On October 1, 1944, he and 700 other prisoners were boarded into the hold of the Hokusen Maru. He was scheduled to sail on the Arisan Maru, but since part of his POW detachment had not arrived, the Japanese boarded another POW detachment on the ship. That ship was sunk by an American submarine.
Hokusen Maru sailed and dropped anchor at the harbor's breakwater. They spent the next three
days in the ship's hold as it waited for a convoy to form. In his opinion, this was the worse
experience he had as a POW. The voyage to Japan lasted 39 days.
The POWs were crammed into a 30 foot by 40 foot hold and were packed in so tightly that they could hardly sit down. To make things worse, the Japanese covered the hatch with boards and fastened them down with chains preventing light and air from getting into the hold.
The POWs were fed twice a day. The food, rice, was poured into the hold. Those under or closest to the hatch received more food than those toward the walls of the hold. To make things worse, water was given out even more infrequently then food. The rain that came in through the hatch was often the only water the POWs received. Men began to go crazy and screamed all day and night. So many died that Virgil lost count
The only bathroom for the POWs were buckets that were pulled from the hold of the ship by rope. As the buckets were pulled out of the hold, the contents of the buckets often spilled onto the men in the hold. In addition, many of the men were suffering from dysentery which left the floor of the ship covered in human waste.
On the ship with Virgil were Sgt. Wade Chio and Pvt. Harold Beggs. Pvt. Beggs told
Virgil that Chio was not doing well. So Chio could get more food, Virgil changed positions with
him. The ship arrived at Hong Kong were it remained for ten days.
Virgil would remain on Formosa from November 8, 1944, until January 14, 1945, when he was sent to Japan on the Melbourne Maru. He arrived in Japan on January 29 which was his 25th birthday.
In Japan, Virgil was held at an
#9, which was located on the side of a mountain. Living conditions in the
camp were atrocious. The camp had a limited amount of water because the water line to the camp was broken.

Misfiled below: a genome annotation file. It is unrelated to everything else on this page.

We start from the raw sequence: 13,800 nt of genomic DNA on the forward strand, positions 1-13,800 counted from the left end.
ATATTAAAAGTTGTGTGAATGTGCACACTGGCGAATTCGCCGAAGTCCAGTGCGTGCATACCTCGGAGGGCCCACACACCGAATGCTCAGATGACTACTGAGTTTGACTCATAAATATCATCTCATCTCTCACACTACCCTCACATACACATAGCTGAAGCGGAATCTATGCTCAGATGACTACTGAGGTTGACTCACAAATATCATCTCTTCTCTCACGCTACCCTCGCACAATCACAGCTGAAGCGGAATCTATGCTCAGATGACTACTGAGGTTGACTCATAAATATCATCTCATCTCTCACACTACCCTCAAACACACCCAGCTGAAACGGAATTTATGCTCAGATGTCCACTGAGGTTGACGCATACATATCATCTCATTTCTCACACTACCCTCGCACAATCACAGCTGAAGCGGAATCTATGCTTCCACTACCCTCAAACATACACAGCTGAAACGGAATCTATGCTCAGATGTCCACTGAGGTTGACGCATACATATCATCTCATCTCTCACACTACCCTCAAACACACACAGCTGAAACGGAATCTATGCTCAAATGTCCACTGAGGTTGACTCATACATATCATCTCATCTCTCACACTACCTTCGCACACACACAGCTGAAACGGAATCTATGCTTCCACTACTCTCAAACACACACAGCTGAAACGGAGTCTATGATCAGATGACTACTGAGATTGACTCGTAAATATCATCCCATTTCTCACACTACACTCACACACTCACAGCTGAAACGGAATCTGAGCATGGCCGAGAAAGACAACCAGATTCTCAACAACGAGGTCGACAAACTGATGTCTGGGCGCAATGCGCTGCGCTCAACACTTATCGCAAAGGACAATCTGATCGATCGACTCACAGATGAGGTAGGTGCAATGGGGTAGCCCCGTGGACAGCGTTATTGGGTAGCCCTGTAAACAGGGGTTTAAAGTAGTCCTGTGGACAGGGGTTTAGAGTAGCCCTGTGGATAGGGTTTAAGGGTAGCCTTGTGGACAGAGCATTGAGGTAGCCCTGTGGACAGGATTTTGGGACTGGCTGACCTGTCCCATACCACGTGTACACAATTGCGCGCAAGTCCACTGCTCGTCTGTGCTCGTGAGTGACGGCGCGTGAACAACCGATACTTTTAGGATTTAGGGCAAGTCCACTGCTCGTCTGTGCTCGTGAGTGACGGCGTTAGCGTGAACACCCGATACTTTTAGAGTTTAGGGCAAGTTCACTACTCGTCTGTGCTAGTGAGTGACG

This meant they could not wash after working and for cooking. The POW kitchen was 40 feet from the latrines
resulting in flies being everywhere in the kitchen. The Japanese also did not supply lids for the cooking
utensils. The Japanese guard in charge of the POW mess stole food for himself that was meant for
them. POWs reported he was seen carrying sacks of rice and sugar, assigned to them, from the camp.
He was sent to
Sendai #7, on
May 14, 1945. The POWs in the camp worked in a copper mine owned by the Kajima Company. The POWs
would wake up at 5 A.M., eat breakfast, and arrive at the mine at 7 A.M. The POWs worked under Mitsubishi
supervision, and the POWs believed these supervisors wanted to work them to death. They had a 30 minute
lunch break and worked to 5:00 P.M. The POWs returned to camp, usually after dark, had supper, then went to
In a different incident, Virgil was made to kneel on gravel for eight hours. To make
the punishment worse, the Japanese made sure that his knees, legs, and feet had no clothing on them to protect
them from the gravel. Collective punishment was also practiced with the POWs standing at attention for hours,
without water or food, because someone had broken a camp rule.
Medical care in the camp was almost none existent. A prisoner had to be near death to receive medical attention. In most cases, when it was given the POW was too far gone for it to do any good. Like all the prisoners, Virgil suffered from beriberi and also had a bout of scurvy.
When the war ended, Virgil was liberated by American troops and taken by train to Tokyo. He was returned to Manila, on the U .S.S. Rescue and finally returned to the United States on the U.S.S. Howze, which sailed on September 23rd and arrived on October 16 at San Francisco. After a stay at Letterman General Hospital, he was sent home arriving in Port Clinton on October 27, 1945. He was promoted in rank from corporal to sergeant.
On May 3, 1948, Virgil married Joyce W. Luman. Together they raised a family.
Among the medals Virgil received were the American-Asiatic Defense Ribbon, Pacific Theater Ribbon with Bronze Star, Philippine Defense Ribbon with one Bronze Star, the Good Conduct Medal, the Victory Medal and Purple Heart. He was discharged from the Army on June 17, 1946.
Virgil C. Janes passed away on June 11, 1992, in Port Clinton, Ohio. He was buried at Riverview Cemetery in Port Clinton, Ohio.